PRKCA polymorphism changes the neural basis of episodic remembering in healthy individuals
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Everyday functioning relies on episodic memory, the conscious retrieval of past experiences, but this crucial cognitive ability declines severely with aging and disease. Vulnerability to memory decline varies across individuals however, producing differences in the time course and severity of memory problems that complicate attempts at diagnosis and treatment. Here we identify a key source of variability, by examining gene dependent changes in the neural basis of episodic remembering in healthy adults, targeting seven polymorphisms previously linked to memory. Scalp recorded Event-Related Potentials (ERPs) were measured while participants remembered words, using an item recognition task that requires discrimination between studied and unstudied stimuli. Significant differences were found as a consequence of a Single Nucleotide Polymorphism (SNP) in just one of the tested genes, PRKCA (rs8074995). Participants with the common G/G variant exhibited left parietal old/new effects, which are typically seen in word recognition studies, reflecting recollection-based remembering. During the same stage of memory retrieval participants carrying a rarer A variant exhibited an atypical pattern of brain activity, a topographically dissociable frontally-distributed old/new effect, even though behavioural performance did not differ between groups. Results replicated in a second independent sample of participants. These findings demonstrate that the PRKCA genotype is important in determining how episodic memories are retrieved, opening a new route towards understanding individual differences in memory.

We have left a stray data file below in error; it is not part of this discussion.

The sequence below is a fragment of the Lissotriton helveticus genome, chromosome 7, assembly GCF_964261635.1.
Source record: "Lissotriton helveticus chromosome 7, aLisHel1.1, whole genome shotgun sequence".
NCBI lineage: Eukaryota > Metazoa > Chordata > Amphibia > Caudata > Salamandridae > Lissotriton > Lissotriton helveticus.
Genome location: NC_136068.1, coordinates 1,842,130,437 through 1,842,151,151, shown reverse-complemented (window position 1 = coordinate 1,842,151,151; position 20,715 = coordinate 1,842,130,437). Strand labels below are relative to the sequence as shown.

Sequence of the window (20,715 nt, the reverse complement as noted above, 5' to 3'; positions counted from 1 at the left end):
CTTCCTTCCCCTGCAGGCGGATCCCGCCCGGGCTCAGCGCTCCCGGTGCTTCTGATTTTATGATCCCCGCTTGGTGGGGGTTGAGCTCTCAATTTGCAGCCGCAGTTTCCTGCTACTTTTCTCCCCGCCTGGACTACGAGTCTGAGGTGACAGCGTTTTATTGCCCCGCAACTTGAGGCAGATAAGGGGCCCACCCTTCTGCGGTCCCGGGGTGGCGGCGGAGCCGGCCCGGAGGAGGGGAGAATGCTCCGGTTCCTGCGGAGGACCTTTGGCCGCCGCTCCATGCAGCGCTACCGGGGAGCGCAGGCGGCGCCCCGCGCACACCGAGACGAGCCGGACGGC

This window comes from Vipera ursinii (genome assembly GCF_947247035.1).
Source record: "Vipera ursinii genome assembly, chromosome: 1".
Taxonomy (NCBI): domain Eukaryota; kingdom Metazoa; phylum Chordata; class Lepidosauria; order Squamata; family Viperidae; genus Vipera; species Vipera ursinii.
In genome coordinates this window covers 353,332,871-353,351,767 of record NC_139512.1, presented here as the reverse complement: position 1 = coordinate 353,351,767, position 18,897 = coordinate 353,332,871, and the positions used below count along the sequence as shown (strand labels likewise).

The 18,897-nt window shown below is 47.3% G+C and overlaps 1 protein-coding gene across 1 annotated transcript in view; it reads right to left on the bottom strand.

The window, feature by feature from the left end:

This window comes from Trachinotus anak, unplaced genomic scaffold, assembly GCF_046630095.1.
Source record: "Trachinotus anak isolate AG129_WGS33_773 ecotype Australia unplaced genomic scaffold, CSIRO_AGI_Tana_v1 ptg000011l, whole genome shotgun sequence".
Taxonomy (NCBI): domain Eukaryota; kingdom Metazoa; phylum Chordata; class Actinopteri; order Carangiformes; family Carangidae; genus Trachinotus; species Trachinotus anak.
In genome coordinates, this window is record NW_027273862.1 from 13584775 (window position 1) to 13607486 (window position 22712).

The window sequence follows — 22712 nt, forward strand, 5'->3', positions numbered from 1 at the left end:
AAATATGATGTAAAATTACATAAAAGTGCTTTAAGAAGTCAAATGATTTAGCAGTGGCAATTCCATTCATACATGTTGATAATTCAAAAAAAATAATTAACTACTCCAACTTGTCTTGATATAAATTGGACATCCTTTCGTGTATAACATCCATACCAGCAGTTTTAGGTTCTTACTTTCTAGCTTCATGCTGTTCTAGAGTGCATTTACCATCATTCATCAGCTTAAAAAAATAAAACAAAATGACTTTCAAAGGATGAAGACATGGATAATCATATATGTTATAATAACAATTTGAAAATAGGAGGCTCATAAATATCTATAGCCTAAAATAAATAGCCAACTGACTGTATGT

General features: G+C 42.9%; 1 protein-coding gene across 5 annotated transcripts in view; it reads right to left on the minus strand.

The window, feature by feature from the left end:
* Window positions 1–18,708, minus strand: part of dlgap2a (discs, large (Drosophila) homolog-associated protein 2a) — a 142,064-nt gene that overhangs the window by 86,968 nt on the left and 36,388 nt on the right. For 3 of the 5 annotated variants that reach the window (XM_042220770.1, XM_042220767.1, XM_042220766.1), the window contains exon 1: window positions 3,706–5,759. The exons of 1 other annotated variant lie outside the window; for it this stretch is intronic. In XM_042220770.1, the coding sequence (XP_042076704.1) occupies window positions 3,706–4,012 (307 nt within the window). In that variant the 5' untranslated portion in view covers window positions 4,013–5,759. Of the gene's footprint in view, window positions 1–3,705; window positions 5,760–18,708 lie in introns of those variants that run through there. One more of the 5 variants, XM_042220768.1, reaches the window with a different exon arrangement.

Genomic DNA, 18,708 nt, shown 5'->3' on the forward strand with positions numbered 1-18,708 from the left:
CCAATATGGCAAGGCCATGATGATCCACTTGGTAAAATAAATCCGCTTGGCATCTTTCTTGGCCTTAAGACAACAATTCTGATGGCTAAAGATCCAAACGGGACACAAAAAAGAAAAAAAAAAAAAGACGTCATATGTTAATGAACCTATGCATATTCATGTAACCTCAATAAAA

MacLeod , C A & Donaldson , D I 2014 , ' PRKCA polymorphism changes the neural basis of episodic remembering in healthy individuals ' , PLoS ONE , vol. 9 , no. 5 , e98018 . https://doi.org/10.1371/journal.pone.0098018
Copyright: © 2014 MacLeod, Donaldson. This is an open-access article distributed under the terms of the Creative Commons Attribution License, which permits unrestricted use, distribution, and reproduction in any medium, provided the original author and source are credited.
DescriptionThis work was primarily funded by the Economic and Social Research Council (http://www.esrc.ac.uk) through award reference PTA-030-2006-00337. Funding for the DNA analysis was provided by the University of Stirling Department of Psychology Resources Committee.
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